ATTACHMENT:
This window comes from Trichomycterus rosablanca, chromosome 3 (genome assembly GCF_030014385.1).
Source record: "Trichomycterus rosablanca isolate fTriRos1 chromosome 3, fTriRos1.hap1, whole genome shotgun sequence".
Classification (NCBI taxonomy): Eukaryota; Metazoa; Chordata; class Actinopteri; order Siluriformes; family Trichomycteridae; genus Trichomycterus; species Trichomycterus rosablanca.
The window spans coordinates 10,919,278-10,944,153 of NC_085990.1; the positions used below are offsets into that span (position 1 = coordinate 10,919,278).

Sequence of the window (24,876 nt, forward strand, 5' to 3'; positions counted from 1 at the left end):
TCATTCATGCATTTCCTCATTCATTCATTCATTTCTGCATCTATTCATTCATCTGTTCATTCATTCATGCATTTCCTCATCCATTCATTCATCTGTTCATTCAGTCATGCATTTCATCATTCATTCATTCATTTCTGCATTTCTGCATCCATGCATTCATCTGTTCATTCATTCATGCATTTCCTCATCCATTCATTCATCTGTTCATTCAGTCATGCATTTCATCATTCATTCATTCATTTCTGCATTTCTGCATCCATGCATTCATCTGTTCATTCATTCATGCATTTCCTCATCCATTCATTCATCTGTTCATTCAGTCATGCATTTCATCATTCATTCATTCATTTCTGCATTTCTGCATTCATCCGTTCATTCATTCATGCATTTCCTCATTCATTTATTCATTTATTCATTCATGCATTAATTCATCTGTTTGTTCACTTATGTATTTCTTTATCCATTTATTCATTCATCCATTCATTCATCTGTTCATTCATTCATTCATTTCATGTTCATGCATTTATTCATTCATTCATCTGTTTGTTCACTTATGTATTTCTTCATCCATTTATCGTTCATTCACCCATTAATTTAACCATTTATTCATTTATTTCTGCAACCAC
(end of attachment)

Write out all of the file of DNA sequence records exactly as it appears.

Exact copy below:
This window comes from Trichomycterus rosablanca, chromosome 3 (genome assembly GCF_030014385.1).
Source record: "Trichomycterus rosablanca isolate fTriRos1 chromosome 3, fTriRos1.hap1, whole genome shotgun sequence".
Classification (NCBI taxonomy): Eukaryota; Metazoa; Chordata; class Actinopteri; order Siluriformes; family Trichomycteridae; genus Trichomycterus; species Trichomycterus rosablanca.
The window spans coordinates 10,919,278-10,944,153 of NC_085990.1; the positions used below are offsets into that span (position 1 = coordinate 10,919,278).

Sequence of the window (24,876 nt, forward strand, 5' to 3'; positions counted from 1 at the left end):
TCATTCATGCATTTCCTCATTCATTCATTCATTTCTGCATCTATTCATTCATCTGTTCATTCATTCATGCATTTCCTCATCCATTCATTCATCTGTTCATTCAGTCATGCATTTCATCATTCATTCATTCATTTCTGCATTTCTGCATCCATGCATTCATCTGTTCATTCATTCATGCATTTCCTCATCCATTCATTCATCTGTTCATTCAGTCATGCATTTCATCATTCATTCATTCATTTCTGCATTTCTGCATCCATGCATTCATCTGTTCATTCATTCATGCATTTCCTCATCCATTCATTCATCTGTTCATTCAGTCATGCATTTCATCATTCATTCATTCATTTCTGCATTTCTGCATTCATCCGTTCATTCATTCATGCATTTCCTCATTCATTTATTCATTTATTCATTCATGCATTAATTCATCTGTTTGTTCACTTATGTATTTCTTTATCCATTTATTCATTCATCCATTCATTCATCTGTTCATTCATTCATTCATTTCATGTTCATGCATTTATTCATTCATTCATCTGTTTGTTCACTTATGTATTTCTTCATCCATTTATCGTTCATTCACCCATTAATTTAACCATTTATTCATTTATTTCTGCAACCAC